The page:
If I were dead sitting in the front seat of my car, I couldn’t open the door.
This I thought yesterday while sitting in the front eat of my car, eating lunch— and I noticed how my left hand was only a few inches from the door handle-latch, but it would be impossible for me to open it—an unbridgeable gulf. There’s no way to move my hand once I’m dead—there’s also no will to move my hand once I’m dead (unless some other person has the will to move my hand).
And the answer to this point could be: Duh. Of course if you’re dead, you couldn’t do things—that’s pretty much the definition of being dead.
And yet—or maybe, and further—once you’re dead, there is no “you” any more— it’s just a pile of meat and bones that was what you, the former you, animated, inhabited, moved. But even these words feel false—as if the soul, the mind, the whatever, were some puppeteer to the body puppet, when it’s likely that the body gives rise to the mind. I said “likely,” a weird hedge on my part. Science would say the body—its structures, its chemistry—gives rise to mind, even if we don’t know how yet.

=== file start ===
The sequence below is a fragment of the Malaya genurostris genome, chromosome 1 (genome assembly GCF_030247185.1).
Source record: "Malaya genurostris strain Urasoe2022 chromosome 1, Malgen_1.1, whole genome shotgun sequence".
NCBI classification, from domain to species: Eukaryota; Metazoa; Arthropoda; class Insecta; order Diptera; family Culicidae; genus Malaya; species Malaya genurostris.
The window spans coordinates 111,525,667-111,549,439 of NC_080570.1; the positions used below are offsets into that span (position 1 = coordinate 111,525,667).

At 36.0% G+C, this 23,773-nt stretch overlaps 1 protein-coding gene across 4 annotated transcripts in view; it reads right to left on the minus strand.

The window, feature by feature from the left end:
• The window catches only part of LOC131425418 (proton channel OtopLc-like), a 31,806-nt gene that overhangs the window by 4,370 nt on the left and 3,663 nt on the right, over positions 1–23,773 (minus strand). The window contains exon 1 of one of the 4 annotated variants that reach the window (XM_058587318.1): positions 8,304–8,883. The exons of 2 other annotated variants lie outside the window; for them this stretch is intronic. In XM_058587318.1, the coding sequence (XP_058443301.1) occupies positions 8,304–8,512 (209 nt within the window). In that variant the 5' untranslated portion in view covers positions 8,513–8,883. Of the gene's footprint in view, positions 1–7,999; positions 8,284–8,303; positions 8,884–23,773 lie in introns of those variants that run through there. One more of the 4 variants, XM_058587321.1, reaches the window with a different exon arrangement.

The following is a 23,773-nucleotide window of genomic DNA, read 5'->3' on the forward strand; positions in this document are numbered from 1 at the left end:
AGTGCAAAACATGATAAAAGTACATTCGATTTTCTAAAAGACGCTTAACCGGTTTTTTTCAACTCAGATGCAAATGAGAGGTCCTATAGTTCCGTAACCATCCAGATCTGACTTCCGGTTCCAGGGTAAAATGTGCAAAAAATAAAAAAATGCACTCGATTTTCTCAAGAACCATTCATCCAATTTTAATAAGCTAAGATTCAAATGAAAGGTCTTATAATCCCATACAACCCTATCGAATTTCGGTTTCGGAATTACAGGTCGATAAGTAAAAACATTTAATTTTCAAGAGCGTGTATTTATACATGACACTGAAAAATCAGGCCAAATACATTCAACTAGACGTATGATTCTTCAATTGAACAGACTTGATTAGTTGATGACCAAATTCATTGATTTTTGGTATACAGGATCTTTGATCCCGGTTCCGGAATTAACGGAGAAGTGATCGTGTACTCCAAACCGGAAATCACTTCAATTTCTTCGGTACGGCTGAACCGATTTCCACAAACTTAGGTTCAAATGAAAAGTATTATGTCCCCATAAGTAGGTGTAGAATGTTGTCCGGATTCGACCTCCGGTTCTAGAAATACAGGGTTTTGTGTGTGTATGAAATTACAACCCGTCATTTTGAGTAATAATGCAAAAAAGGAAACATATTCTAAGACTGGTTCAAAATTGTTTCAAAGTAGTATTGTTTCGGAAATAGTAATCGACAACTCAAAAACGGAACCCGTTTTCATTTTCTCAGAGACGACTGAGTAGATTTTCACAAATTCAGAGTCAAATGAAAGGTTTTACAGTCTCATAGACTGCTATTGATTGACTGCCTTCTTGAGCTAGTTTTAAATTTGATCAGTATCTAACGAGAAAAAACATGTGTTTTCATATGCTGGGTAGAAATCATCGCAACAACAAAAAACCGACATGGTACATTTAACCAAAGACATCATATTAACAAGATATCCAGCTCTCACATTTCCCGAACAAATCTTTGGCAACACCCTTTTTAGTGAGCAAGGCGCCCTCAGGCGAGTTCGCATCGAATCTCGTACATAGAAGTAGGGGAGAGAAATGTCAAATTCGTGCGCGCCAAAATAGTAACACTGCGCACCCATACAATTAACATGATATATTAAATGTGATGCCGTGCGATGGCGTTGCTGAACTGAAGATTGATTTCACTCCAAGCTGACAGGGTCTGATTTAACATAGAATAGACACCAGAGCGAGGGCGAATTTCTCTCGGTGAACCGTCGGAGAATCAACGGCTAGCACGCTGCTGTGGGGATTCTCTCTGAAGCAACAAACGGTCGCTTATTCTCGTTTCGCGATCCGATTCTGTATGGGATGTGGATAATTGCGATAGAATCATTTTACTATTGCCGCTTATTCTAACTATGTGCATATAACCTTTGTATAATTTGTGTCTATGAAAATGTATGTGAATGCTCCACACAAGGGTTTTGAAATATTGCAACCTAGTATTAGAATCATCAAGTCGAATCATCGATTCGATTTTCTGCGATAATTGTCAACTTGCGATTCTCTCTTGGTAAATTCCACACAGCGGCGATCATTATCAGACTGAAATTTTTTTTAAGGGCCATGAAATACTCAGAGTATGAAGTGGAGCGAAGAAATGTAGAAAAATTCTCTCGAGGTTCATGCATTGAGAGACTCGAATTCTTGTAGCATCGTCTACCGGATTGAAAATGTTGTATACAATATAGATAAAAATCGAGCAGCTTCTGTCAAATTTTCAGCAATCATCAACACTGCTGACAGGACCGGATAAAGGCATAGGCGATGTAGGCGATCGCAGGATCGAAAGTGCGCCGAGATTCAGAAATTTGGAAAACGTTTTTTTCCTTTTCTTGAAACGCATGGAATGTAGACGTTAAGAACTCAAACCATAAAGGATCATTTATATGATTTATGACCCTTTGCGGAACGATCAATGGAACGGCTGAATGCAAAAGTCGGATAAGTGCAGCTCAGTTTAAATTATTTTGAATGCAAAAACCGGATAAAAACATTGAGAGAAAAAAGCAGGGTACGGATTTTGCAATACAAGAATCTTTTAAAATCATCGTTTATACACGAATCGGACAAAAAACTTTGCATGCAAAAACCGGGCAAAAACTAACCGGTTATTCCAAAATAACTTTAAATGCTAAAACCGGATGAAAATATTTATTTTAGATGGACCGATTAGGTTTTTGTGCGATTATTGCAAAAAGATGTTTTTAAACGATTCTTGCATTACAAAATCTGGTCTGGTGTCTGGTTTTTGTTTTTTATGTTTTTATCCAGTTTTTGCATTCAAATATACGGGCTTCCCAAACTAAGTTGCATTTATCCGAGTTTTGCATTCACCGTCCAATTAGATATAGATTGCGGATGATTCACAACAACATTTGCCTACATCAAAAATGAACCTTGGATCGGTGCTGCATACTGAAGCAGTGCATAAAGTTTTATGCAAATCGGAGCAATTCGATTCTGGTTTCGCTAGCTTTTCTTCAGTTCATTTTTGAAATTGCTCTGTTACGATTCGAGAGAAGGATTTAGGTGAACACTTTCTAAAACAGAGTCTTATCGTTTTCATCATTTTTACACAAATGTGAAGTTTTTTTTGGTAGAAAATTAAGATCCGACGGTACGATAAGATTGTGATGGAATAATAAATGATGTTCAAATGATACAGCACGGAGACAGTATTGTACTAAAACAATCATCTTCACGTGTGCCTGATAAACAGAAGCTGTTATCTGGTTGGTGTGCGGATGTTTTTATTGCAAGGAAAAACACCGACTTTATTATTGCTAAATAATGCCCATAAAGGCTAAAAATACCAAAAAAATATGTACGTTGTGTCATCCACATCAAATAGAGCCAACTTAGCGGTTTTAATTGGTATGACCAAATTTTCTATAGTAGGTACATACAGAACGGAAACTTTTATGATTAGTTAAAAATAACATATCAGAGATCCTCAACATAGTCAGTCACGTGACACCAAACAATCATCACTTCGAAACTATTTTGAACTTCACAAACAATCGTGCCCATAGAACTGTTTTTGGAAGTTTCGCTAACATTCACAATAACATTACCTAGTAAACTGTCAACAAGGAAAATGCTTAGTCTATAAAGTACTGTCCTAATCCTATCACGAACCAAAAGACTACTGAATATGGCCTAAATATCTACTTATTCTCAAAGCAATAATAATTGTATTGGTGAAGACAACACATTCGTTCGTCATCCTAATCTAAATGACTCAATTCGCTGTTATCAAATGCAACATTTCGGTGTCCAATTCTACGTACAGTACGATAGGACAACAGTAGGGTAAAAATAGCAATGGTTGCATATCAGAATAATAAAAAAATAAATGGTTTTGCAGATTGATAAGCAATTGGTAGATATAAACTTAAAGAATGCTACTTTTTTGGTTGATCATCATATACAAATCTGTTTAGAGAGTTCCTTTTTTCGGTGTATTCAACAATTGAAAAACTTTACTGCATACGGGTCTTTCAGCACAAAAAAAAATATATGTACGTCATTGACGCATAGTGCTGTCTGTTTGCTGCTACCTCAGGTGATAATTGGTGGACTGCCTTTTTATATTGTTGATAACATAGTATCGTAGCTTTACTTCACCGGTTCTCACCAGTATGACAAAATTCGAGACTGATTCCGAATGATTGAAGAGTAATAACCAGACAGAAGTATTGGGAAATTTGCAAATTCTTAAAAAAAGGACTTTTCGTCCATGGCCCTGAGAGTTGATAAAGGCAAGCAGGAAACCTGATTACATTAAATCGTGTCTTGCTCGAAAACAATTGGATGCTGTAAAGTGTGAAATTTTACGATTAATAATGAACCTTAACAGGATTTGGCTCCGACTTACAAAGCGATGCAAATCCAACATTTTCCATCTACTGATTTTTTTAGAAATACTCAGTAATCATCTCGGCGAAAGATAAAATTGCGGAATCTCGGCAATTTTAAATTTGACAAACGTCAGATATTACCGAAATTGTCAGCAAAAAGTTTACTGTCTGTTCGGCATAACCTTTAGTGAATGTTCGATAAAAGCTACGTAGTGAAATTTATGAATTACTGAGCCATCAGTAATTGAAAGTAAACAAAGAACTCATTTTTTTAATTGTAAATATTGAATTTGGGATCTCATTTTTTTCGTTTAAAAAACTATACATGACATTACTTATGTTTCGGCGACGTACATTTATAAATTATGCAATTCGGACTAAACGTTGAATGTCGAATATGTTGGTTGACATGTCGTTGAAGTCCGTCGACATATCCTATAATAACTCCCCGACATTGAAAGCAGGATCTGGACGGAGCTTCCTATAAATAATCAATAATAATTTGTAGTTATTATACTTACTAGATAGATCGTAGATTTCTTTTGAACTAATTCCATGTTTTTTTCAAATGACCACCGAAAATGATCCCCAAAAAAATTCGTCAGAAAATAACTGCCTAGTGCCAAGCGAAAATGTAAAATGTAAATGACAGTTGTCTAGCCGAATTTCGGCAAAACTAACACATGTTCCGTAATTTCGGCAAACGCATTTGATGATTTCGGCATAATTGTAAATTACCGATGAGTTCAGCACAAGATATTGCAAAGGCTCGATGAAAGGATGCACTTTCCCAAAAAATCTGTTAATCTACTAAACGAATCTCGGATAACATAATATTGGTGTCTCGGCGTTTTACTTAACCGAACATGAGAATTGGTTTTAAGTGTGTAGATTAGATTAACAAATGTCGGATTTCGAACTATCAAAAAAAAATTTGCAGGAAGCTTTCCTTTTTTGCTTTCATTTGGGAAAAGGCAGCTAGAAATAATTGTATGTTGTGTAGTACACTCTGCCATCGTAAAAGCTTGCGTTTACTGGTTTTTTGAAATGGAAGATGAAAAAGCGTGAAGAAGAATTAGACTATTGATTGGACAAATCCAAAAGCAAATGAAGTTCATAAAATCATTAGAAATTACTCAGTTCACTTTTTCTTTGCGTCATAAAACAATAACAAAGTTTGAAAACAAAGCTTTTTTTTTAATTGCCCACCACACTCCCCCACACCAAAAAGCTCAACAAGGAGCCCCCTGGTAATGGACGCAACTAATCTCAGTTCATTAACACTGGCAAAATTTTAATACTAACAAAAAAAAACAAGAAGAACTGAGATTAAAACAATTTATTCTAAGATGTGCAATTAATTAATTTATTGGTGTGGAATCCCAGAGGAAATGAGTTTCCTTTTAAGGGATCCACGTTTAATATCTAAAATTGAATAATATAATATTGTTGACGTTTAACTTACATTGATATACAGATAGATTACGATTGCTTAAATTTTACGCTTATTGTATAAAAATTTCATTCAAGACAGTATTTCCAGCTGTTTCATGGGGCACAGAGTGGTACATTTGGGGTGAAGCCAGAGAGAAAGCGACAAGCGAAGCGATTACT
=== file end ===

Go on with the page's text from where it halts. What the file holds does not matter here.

But on the walk, not nearly so cold as yesterday, but there is an unpleasantly strong wind out of So-SoWest. And I can’t recall what exactly—oh, I was wondering about why there’s not a lot of wind when it’s super cold—that maybe wind is a sign of a changing weather situation. But once the worst of the cold (for now) is here, it’s gonna settle—it has arrived.
Anyway, I was thinking of a causal relationship—wind is low when it’s super cold because there’s no new front moving in. Then I thought, “you could think of it that way,” which statement implies that such a theory, if useful, may not be accurate. Well, of course it’s not, because the cold and the wind don’t think in terms of causes—they don’t “think” at all, of course. I suspect we use causal thinking a lot when we teach science (in most classrooms—maybe, hopefully, not all). We humans like, or tend to think in terms of, causes—but causes, of course, are abstract.
[From journal of Tues. 20 Dec. 2016, Journal 242, page 29-30]